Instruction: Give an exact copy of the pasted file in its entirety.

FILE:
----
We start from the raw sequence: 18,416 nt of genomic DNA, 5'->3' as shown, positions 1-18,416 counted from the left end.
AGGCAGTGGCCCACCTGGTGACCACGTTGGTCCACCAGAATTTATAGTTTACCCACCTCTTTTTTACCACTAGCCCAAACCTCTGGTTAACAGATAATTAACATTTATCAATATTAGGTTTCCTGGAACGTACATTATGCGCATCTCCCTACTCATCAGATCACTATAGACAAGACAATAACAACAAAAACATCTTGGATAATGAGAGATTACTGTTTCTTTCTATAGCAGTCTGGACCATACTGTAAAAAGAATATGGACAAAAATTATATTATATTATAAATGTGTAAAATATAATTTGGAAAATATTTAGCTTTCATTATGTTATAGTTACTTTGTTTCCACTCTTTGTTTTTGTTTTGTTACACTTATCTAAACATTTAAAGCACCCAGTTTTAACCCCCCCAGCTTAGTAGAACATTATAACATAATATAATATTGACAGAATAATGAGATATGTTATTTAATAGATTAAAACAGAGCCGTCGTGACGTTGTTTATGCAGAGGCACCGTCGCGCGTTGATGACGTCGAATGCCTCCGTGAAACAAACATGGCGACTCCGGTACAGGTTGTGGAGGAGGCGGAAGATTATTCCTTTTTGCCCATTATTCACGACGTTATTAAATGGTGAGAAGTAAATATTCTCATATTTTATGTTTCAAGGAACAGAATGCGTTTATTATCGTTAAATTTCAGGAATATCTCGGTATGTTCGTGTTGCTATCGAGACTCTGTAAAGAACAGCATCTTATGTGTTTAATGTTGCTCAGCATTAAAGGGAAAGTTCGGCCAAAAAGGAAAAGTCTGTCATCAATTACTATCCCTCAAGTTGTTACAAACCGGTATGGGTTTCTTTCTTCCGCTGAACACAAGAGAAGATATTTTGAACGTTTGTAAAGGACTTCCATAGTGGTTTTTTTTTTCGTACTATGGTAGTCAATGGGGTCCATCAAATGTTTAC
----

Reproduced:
We start from the raw sequence: 18,416 nt of genomic DNA, 5'->3' as shown, positions 1-18,416 counted from the left end.
AGGCAGTGGCCCACCTGGTGACCACGTTGGTCCACCAGAATTTATAGTTTACCCACCTCTTTTTTACCACTAGCCCAAACCTCTGGTTAACAGATAATTAACATTTATCAATATTAGGTTTCCTGGAACGTACATTATGCGCATCTCCCTACTCATCAGATCACTATAGACAAGACAATAACAACAAAAACATCTTGGATAATGAGAGATTACTGTTTCTTTCTATAGCAGTCTGGACCATACTGTAAAAAGAATATGGACAAAAATTATATTATATTATAAATGTGTAAAATATAATTTGGAAAATATTTAGCTTTCATTATGTTATAGTTACTTTGTTTCCACTCTTTGTTTTTGTTTTGTTACACTTATCTAAACATTTAAAGCACCCAGTTTTAACCCCCCCAGCTTAGTAGAACATTATAACATAATATAATATTGACAGAATAATGAGATATGTTATTTAATAGATTAAAACAGAGCCGTCGTGACGTTGTTTATGCAGAGGCACCGTCGCGCGTTGATGACGTCGAATGCCTCCGTGAAACAAACATGGCGACTCCGGTACAGGTTGTGGAGGAGGCGGAAGATTATTCCTTTTTGCCCATTATTCACGACGTTATTAAATGGTGAGAAGTAAATATTCTCATATTTTATGTTTCAAGGAACAGAATGCGTTTATTATCGTTAAATTTCAGGAATATCTCGGTATGTTCGTGTTGCTATCGAGACTCTGTAAAGAACAGCATCTTATGTGTTTAATGTTGCTCAGCATTAAAGGGAAAGTTCGGCCAAAAAGGAAAAGTCTGTCATCAATTACTATCCCTCAAGTTGTTACAAACCGGTATGGGTTTCTTTCTTCCGCTGAACACAAGAGAAGATATTTTGAACGTTTGTAAAGGACTTCCATAGTGGTTTTTTTTTTCGTACTATGGTAGTCAATGGGGTCCATCAAATGTTTAC